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“Nick at Night”
John 3:1-21


Pastor Kevin Vogts
Holy Cross Lutheran Church
Dakota Dunes, South Dakota
Second Sunday in Lent—March 20, 2011

In the Name of the Father and of the Son and of the Holy Spirit.  Amen.

Today’s Gospel Reading could be named after the popular TV channel: “Nick at Night.”  “Now there was a man of the Pharisees named Nicodemus, a member of the Jewish ruling council.  He came to Jesus at night.”

At first glance the time reference “at night” in this account would seem to be incidental and insignificant.  But, Martin Luther insightfully explains that John in his Gospel often has what seem to be incidental references to time and place that really have a symbolic meaning.  Sometimes this is explained for us.  When Jesus puts mud in a man’s eyes he tells him, “Go, wash in the Pool of Siloam,” and then John explains, “this word means ‘sent.’”  And when Jesus is crucified John reports, “Carrying his own cross, he went out to what is called The Place of the Skull, which in Hebrew is called Golgotha.”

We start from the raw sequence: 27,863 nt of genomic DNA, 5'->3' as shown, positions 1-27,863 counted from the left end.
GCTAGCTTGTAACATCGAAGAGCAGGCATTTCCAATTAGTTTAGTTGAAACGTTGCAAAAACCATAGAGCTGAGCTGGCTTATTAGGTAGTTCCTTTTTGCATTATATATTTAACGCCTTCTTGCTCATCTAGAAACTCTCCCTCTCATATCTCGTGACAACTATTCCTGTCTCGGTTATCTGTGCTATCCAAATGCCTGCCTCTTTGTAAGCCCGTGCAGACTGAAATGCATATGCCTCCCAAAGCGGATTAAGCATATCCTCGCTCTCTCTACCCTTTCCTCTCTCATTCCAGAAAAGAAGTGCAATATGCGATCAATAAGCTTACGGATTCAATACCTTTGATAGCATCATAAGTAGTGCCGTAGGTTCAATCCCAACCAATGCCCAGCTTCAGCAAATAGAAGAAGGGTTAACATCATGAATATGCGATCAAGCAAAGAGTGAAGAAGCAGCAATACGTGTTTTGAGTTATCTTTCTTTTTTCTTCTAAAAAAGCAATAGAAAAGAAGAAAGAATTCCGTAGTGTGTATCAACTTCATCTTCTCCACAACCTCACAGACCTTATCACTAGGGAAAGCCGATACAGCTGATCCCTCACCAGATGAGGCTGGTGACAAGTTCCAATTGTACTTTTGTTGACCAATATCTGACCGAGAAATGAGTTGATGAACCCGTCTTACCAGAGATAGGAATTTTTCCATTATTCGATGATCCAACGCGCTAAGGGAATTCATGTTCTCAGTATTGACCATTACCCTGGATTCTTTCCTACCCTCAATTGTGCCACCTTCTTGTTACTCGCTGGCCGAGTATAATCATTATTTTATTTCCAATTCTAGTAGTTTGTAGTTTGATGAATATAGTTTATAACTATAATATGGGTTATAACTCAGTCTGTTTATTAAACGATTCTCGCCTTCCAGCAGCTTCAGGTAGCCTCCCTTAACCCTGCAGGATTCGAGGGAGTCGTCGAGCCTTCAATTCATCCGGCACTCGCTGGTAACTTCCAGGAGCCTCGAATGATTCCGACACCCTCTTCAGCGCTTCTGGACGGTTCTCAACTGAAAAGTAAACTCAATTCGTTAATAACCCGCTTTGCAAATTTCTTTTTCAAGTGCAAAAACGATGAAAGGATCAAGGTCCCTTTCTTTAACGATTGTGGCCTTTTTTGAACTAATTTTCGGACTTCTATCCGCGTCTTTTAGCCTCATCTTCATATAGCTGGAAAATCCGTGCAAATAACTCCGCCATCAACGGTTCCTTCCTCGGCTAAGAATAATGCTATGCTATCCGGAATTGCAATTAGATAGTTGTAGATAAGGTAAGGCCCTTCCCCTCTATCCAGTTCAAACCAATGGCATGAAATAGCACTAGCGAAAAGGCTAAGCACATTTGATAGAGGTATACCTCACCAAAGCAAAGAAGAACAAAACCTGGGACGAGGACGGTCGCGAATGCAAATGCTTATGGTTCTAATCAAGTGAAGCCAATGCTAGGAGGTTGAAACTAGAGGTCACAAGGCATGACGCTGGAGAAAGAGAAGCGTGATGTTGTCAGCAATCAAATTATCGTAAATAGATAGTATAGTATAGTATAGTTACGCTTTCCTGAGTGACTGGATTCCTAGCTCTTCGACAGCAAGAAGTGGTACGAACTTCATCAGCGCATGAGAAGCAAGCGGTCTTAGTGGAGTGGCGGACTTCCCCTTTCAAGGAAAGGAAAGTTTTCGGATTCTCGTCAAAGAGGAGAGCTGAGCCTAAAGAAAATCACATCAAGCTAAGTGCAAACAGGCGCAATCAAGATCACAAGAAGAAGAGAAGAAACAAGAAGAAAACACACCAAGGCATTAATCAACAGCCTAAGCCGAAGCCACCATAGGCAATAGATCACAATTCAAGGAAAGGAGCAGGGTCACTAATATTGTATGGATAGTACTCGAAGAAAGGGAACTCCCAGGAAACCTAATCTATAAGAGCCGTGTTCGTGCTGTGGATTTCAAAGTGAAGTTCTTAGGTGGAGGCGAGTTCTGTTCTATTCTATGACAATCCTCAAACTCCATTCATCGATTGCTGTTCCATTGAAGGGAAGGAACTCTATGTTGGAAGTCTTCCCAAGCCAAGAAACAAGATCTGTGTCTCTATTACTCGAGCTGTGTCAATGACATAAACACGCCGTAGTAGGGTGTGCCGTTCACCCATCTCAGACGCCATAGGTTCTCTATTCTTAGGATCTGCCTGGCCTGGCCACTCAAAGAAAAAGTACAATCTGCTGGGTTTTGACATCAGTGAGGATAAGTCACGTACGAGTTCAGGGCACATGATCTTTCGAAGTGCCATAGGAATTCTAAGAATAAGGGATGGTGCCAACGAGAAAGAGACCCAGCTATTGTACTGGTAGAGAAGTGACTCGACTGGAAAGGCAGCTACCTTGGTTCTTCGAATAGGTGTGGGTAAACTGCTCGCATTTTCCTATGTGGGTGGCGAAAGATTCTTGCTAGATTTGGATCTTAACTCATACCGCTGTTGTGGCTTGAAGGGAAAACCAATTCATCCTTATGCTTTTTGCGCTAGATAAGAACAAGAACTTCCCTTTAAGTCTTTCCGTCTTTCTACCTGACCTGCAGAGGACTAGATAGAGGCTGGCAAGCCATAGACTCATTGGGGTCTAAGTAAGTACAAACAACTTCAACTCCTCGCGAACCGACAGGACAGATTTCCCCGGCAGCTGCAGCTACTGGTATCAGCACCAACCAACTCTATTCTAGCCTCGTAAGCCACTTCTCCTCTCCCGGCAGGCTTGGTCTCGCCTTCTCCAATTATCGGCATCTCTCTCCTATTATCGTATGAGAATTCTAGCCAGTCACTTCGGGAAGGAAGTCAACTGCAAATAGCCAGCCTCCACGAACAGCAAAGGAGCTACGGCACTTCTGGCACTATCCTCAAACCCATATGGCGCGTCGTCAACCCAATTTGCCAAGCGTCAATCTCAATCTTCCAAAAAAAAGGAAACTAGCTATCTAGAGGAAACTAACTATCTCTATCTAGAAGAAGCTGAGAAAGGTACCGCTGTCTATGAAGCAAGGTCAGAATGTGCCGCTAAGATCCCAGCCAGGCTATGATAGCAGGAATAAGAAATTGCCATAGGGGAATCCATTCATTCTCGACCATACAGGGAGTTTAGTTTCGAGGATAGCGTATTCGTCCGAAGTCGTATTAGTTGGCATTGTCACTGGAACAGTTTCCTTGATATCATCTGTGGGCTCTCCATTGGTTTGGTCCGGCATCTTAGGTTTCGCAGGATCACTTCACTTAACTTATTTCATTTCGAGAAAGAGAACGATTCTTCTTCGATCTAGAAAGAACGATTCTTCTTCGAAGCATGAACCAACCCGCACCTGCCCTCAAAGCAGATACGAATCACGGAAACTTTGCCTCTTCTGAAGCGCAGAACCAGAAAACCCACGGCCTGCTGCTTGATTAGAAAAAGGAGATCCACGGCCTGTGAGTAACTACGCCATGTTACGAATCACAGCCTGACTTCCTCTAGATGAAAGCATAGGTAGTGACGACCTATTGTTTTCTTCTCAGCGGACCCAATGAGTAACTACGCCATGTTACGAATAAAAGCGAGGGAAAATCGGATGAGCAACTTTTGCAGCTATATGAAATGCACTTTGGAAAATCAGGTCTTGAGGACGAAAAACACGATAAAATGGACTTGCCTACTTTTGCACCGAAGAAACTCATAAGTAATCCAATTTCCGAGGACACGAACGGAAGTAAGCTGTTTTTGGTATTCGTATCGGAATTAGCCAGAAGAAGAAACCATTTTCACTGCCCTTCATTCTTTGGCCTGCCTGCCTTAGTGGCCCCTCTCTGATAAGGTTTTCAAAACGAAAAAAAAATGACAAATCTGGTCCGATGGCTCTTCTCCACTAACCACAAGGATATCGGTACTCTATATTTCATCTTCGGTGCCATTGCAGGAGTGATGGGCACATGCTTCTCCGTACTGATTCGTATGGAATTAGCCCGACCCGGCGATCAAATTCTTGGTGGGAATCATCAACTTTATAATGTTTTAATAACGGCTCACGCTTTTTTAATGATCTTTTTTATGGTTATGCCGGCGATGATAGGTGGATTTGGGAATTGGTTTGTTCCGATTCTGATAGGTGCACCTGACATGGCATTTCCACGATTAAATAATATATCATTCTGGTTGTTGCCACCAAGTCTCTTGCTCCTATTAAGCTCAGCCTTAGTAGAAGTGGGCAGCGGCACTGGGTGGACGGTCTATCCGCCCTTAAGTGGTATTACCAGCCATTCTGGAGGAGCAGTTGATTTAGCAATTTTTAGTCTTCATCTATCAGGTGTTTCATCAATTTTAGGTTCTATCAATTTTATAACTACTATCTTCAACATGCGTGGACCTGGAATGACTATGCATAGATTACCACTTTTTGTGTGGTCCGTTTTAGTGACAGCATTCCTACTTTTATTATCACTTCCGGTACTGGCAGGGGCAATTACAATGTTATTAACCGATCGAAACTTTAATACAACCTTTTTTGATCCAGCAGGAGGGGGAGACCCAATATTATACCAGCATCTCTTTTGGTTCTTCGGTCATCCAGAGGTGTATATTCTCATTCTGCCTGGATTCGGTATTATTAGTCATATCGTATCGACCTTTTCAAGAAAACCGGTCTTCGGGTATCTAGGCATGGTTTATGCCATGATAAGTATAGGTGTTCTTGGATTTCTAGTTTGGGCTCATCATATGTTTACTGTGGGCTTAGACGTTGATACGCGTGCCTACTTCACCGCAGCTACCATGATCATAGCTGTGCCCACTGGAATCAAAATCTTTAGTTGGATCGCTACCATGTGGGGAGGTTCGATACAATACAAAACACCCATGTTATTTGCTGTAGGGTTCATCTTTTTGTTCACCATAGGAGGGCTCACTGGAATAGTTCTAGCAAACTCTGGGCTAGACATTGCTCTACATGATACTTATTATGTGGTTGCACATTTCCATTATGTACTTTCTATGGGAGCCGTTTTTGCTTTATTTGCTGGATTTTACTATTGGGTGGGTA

Other times the significance of these allusions to time and place is not explained.  John is the only Evangelist to note that on the way to Gethsemane Jesus crosses a brook named “Kidron.”  Luther says, “In Hebrew ‘Kidron’ means dark and black.  Accordingly, the Evangelist points to this brook as an omen foreshadowing Christ’s arrest and death, as if he were saying, ‘He crossed over the black brook indeed.’”